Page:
“Who is that man?” asked Sir John sternly.
Saidie shrugged her shoulders.
“You shall tell me—what is he to Bella?”
“He is a good and noble man, and let me tell you there ain’t too many knocking around. If she lives to get over this he will make her his wife.”
And there was silence—a silence in which John Chetwynd read clearly his own heart at last, and stood face to face with facts—facts stripped of false adornments—naked, convincing.
Then he strode across the room and entered that in which Bella lay.
She was asleep, and he drew his chair close to the bedside and fixed his eyes on the wan, thin face, fever flushed, and fought the fiercest battle of his life with his inner self; and when the struggle was over, Pride lay in tatters and Love was conqueror.
She slept at intervals almost the whole of that day. Waking late in the afternoon, her eyes fell on the silent watcher by her side, and she smiled happily, contentedly.
Saidie bent over her and whispered a word or two.
“No—no,” cried Bella vehemently; “send him away. I don’t want to see him.”
“But he is so anxious, dear.”
“Is he?—poor Charlie! Tell him I am in no pain, and I should like to think he will never quite forget me.”
“He will never do that,” said Saidie, going away with her message but half satisfied, and Bella turned a flushed cheek to her pillow.
And then, for the second time, John Chetwynd asked, “Who is that man?”
And Bella tried feebly to tell him. He had been attached to her for a long time, and had come over with her from the States.
“And you—did you mean to marry him, Bella?”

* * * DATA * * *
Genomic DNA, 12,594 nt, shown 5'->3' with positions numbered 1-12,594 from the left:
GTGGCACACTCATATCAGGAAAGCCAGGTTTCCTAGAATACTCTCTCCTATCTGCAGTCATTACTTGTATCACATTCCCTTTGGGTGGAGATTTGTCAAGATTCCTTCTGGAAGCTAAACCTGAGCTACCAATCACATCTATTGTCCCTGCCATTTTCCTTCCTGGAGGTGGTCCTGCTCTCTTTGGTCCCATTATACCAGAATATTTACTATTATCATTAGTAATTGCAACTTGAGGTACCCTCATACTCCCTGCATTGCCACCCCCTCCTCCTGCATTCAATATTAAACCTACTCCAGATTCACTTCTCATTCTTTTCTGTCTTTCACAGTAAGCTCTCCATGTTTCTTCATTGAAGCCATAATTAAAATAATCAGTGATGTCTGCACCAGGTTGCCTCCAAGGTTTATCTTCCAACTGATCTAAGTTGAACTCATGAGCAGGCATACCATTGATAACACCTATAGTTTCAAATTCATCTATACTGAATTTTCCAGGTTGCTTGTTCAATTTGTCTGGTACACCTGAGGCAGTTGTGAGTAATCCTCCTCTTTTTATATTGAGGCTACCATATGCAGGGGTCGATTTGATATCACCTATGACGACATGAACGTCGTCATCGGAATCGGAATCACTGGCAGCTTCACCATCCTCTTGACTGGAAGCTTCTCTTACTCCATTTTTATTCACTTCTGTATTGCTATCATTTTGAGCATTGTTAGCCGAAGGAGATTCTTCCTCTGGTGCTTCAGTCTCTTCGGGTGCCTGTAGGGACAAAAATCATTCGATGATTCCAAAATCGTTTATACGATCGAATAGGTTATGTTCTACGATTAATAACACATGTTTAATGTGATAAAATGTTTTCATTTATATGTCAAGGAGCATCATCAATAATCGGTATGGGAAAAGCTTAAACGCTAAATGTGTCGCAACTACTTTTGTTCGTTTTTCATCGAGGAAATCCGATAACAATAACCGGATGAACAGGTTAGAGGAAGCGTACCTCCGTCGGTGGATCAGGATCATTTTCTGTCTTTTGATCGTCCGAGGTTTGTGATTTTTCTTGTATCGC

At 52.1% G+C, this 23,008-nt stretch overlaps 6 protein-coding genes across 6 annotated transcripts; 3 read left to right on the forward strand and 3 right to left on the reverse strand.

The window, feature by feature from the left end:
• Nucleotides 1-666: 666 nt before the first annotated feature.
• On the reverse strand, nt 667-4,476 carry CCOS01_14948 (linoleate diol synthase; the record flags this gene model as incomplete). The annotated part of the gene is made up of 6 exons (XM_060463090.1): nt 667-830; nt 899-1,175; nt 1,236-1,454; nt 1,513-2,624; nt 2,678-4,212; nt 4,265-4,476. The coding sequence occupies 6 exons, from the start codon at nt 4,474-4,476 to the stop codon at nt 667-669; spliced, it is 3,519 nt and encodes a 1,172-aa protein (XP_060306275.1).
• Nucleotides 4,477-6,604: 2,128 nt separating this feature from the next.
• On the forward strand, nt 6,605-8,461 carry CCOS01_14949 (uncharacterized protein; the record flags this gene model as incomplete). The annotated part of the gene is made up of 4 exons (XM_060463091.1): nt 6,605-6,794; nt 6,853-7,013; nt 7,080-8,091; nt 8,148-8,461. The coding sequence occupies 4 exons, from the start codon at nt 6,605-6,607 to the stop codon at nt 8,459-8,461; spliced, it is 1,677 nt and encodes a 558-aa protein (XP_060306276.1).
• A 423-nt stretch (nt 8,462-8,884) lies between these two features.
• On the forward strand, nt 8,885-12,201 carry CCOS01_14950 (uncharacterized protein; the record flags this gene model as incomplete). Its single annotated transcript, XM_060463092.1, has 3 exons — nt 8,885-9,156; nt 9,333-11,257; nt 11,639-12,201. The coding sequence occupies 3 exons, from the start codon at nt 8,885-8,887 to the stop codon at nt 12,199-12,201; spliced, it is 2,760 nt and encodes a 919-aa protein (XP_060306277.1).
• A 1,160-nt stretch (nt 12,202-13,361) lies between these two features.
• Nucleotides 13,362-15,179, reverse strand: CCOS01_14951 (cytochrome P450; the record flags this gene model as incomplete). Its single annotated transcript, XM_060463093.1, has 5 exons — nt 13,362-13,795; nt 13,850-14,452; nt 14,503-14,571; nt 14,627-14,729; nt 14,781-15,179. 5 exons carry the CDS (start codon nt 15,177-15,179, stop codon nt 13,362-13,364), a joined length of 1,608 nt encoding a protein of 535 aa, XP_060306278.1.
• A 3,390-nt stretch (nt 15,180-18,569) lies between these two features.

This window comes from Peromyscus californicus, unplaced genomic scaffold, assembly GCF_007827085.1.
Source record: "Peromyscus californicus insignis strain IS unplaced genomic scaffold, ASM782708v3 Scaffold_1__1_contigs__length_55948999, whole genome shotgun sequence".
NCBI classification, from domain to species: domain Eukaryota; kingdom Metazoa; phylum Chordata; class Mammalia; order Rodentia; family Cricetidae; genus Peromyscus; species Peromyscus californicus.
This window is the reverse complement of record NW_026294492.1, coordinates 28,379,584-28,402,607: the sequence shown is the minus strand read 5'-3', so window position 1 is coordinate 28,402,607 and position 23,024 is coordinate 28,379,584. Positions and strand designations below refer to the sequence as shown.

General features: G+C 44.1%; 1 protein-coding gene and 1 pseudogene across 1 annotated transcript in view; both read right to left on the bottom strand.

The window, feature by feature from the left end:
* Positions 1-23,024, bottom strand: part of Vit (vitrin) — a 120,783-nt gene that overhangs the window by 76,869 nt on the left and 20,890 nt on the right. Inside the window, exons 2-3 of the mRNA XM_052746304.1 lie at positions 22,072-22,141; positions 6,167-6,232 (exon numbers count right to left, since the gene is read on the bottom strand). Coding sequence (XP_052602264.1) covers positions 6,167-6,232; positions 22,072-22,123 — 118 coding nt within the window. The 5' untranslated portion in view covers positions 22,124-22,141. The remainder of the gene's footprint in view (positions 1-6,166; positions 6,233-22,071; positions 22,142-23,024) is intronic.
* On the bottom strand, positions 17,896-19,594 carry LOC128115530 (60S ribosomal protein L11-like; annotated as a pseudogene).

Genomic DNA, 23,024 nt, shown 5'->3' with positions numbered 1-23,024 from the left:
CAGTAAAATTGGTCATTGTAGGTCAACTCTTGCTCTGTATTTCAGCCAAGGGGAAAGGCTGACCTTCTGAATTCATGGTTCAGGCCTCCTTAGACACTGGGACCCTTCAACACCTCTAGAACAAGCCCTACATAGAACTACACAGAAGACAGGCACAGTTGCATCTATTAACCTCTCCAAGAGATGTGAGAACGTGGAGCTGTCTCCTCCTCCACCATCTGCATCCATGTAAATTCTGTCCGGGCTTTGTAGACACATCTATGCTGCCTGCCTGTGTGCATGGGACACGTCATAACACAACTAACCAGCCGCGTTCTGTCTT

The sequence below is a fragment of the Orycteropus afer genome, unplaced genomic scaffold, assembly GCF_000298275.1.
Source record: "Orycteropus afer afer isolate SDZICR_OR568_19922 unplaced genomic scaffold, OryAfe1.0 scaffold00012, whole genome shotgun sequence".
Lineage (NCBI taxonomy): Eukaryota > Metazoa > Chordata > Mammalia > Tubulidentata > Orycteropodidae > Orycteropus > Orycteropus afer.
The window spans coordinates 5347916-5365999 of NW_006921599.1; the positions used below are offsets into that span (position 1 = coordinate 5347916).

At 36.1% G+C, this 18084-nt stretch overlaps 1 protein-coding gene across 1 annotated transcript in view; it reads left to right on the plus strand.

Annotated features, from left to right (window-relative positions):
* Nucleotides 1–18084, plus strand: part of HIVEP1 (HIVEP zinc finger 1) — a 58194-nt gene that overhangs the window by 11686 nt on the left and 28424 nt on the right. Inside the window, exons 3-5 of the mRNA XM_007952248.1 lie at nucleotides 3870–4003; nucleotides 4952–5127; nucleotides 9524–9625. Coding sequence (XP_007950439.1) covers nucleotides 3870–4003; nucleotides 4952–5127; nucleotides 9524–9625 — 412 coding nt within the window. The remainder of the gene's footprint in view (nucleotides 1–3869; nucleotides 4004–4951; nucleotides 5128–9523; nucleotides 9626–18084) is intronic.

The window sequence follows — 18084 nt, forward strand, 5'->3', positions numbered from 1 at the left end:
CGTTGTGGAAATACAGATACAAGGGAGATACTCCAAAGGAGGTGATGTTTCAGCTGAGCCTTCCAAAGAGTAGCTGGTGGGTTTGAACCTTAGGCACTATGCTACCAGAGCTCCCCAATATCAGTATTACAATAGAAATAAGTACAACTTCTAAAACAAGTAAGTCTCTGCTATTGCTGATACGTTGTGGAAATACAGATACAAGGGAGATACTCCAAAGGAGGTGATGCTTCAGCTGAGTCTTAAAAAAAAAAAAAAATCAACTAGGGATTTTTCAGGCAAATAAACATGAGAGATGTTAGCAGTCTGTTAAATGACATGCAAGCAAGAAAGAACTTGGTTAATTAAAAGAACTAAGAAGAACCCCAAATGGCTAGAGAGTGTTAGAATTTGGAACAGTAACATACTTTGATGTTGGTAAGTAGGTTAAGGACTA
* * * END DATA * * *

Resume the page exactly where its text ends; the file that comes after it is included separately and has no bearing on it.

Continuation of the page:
“I had thought of it—it seemed suicidal to say no to such an offer, and then I—oh, Jack, when I saw you I knew I could never love any other man!”
He poured out a draught and held it to her trembling lips.
“I feel so strangely weak,” she said; “you are going to marry Ethel, and I am nothing to you now?”
John Chetwynd drew her close to him, so that the tired head rested on his shoulder with the sweet familiarity of long ago.
“Listen,” he said. “I have been a coward, frightened of the truth. The world was dearer to me than happiness, or I thought so, and I hesitated, afraid of its contempt. But amid my weakness was one thought, one impulse, which no amount of worldly prudence or consideration could stifle, and Bella—my wife—that was my love for you.”
“Jack, Jack, is it true?”
“I have loved you always, through all my life, you and no other. I see now how hard I must have seemed to you and how wild and unreasonable I was in my expectation from you and how at last it drove you from my side. The shame of it is not more yours than mine. We both erred, we both sinned; but I was older and should have been wiser; the burden of it should fall on me. The world is nothing to me now—less than nothing. Let us take up life where we broke it off. Give me back the past, which held for me all of happiness I have ever known.”